Recentralization of local government chief administrative officers appointments in Uganda: Implications for downward accountability

Lazarus Nabaho


Abstract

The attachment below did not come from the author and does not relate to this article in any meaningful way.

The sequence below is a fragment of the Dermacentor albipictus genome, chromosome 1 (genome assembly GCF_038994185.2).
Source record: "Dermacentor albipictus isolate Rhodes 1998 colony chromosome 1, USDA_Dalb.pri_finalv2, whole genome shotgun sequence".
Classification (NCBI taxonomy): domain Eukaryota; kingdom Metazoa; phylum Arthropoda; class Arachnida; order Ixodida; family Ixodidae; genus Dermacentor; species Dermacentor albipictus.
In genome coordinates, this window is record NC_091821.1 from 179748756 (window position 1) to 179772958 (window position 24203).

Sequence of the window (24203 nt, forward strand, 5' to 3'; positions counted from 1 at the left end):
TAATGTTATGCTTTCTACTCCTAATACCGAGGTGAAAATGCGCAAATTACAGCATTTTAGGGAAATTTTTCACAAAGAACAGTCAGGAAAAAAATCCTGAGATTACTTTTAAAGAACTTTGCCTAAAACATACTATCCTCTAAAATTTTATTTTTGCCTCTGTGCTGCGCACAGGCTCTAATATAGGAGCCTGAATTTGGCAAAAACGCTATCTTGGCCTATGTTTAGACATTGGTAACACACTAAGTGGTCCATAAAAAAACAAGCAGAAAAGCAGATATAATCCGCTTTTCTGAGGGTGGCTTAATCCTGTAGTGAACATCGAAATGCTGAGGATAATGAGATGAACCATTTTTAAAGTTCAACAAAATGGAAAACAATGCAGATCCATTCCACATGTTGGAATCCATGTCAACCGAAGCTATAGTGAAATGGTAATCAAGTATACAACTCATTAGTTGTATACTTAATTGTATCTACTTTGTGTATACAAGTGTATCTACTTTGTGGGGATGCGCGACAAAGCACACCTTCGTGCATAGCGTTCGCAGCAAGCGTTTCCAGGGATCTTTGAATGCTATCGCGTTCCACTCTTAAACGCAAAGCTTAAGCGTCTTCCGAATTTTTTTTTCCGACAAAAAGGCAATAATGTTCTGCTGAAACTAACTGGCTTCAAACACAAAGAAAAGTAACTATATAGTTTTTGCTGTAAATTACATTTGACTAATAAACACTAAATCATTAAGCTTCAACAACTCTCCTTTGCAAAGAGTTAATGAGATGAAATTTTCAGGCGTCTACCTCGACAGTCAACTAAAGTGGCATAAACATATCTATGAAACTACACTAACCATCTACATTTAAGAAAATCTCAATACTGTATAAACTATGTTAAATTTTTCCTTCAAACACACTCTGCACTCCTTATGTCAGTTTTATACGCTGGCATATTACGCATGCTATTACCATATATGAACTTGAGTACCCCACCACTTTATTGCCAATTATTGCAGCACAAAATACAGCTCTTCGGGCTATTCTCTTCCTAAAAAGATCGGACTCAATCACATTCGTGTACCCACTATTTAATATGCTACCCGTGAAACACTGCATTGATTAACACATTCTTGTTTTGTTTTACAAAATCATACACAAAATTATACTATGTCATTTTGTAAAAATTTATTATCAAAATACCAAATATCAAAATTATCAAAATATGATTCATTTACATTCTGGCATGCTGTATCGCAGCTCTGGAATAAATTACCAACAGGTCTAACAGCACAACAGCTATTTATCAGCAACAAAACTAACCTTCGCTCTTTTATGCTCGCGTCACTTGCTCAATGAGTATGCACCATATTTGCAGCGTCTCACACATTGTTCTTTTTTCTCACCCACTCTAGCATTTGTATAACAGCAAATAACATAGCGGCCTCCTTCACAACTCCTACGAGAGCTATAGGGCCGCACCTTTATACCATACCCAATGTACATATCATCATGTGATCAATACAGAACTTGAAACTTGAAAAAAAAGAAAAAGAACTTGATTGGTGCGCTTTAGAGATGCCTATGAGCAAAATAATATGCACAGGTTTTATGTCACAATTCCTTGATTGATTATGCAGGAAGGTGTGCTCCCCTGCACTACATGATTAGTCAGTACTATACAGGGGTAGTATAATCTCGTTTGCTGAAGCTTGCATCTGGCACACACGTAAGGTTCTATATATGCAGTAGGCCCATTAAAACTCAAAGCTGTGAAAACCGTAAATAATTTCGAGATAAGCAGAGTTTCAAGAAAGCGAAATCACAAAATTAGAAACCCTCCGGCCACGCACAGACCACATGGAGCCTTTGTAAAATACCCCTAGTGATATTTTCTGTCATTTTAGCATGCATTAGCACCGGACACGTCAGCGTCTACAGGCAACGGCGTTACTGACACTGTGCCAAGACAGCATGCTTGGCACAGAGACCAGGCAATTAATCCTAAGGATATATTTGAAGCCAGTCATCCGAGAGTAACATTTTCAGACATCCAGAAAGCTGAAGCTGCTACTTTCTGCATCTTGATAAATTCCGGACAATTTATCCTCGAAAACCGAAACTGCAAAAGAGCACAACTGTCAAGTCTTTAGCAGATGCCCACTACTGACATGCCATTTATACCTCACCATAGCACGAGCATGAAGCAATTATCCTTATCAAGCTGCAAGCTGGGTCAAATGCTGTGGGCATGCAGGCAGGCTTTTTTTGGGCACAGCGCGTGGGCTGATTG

The Uganda Constitution of 1995 spelt out the principle of decentralization by devolution. Accordingly, from 1995 to 2005, district local governments had a dejure mandate to hire and fire all categories of civil servants through their respective district service commissions (DSCs). Following the Constitutional amendment in September 2005, the right to hire and fire district chief administrative officers (CAOs) reverted to central government. Critics of recentralization of CAO appointments contend that the shift in the policy and legislation for managing CAOs runs contrary to the principles of decentralization by devolution. This paper argues that recentralization of CAOs has confused reporting, reduced the autonomy of sub-national governments in civil service management, undermined accountability of CAOs to elected councils, and shifted the loyalty of CAOs from local governments with and for which they work to central government that appoints and deploys them. To deepen accountability in local governments, the paper advocates for decentralization of CAO appointments, but for participation of central government in recruitment of CAOs within the confines of a separate personnel system. It further calls for a rethinking of the current call by the 9th Parliament to recentralize human resource in health in local governments owing to accountability challenges of managing the civil service in sub-national governments under an integrated personnel system.

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